It is possible that in the next few years, we could see students getting graded not just for reading, writing and mathematics, but also for their weight.
Over the past 30 years, rates of high Body Mass Index (BMI) have tripled. Close to one in three American children are now overweight or obese. Really, it is shameful.
The health effects of childhood obesity and high BMI are no secret. Extra weight can lead to heart disease, Type 2 diabetes, asthma and sleep apnea, among other serious health problems into adulthood. Of course, the US is not the only country dealing with these issues. Malaysia has just passed a countrywide policy to include a BMI score at school alongside the typical academic marks and many schools in the US are headed in that direction, too as they implement policies and procedures for dealing with obesity.
We should do the same here.
Parents worry that putting the BMI on report cards will humiliate their children and that the schools are welcome to teach healthy habits, but monitoring weight is not their role. Unfortunately, those parents are wrong.
The fact is, if your kid is obese, someone is doing something wrong. Or there is a health problem. Either way, it is the job of the entire community -- schools included -- to stop it and to teach children that it is wrong. Not in a "wow you are disgusting" way, but in a "wow, you need to be making healthier choices" way.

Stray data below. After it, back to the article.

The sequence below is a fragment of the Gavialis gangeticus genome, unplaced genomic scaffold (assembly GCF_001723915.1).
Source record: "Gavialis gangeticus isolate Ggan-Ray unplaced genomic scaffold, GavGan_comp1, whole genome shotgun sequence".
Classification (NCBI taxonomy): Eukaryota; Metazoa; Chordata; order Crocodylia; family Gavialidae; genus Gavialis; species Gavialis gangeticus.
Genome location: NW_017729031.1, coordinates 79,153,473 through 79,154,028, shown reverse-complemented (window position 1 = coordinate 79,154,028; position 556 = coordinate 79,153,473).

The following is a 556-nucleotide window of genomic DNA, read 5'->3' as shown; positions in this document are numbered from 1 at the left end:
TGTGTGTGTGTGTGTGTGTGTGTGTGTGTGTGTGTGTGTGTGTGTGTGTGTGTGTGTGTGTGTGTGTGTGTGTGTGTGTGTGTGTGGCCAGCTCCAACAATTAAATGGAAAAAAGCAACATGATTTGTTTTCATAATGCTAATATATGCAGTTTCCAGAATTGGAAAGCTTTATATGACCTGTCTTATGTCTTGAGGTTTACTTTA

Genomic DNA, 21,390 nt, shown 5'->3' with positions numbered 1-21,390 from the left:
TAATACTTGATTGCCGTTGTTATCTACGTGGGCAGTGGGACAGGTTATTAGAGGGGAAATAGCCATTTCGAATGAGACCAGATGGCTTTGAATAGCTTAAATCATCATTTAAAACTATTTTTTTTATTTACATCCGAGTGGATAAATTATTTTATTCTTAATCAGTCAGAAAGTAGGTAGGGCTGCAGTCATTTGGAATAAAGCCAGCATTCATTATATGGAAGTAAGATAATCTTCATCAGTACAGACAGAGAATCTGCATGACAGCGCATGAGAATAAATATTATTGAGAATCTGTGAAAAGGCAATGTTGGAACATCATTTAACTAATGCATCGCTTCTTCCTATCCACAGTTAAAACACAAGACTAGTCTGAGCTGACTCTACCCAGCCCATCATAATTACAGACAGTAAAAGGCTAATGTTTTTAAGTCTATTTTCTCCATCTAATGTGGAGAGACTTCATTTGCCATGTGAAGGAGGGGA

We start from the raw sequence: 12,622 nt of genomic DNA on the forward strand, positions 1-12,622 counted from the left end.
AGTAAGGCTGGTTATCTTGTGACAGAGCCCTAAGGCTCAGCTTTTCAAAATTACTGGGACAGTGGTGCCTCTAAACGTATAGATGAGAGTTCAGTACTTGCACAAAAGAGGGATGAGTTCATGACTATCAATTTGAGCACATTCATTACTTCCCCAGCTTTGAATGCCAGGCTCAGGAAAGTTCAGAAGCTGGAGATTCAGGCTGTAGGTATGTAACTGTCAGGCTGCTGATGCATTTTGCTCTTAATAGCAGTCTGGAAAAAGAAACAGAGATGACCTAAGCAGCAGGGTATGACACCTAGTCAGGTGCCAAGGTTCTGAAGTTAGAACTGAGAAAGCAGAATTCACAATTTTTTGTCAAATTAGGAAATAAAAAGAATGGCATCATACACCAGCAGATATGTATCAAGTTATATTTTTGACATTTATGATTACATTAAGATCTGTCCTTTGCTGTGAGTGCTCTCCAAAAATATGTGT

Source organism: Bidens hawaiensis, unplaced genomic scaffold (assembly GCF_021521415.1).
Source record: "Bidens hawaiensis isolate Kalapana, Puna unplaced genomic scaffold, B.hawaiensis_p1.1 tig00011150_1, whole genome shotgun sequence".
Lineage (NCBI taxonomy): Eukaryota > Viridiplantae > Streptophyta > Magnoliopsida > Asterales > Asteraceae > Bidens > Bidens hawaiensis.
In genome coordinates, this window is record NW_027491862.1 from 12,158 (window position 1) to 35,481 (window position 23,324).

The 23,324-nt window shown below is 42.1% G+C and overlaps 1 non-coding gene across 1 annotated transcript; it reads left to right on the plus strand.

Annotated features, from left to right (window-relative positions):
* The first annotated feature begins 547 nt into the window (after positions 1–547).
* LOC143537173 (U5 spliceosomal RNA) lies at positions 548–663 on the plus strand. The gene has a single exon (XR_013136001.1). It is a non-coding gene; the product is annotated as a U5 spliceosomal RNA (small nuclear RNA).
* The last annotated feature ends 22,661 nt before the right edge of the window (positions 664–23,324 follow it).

Obesity is not some happy little freedom we all have the right to choose. It is an epidemic that puts a strain on all of our resources -- from the health-care system to the insurance companies and beyond. Children should not be that overweight. Ever. And if they are, someone needs to stop it.
Parents are often in denial about their child's weight problem or they have weight problems themselves and don't consider it a problem. But it is. The fact is, if parents are not fixing them problems, then the schools should at least try.
Would you support putting the BMI on report cards?
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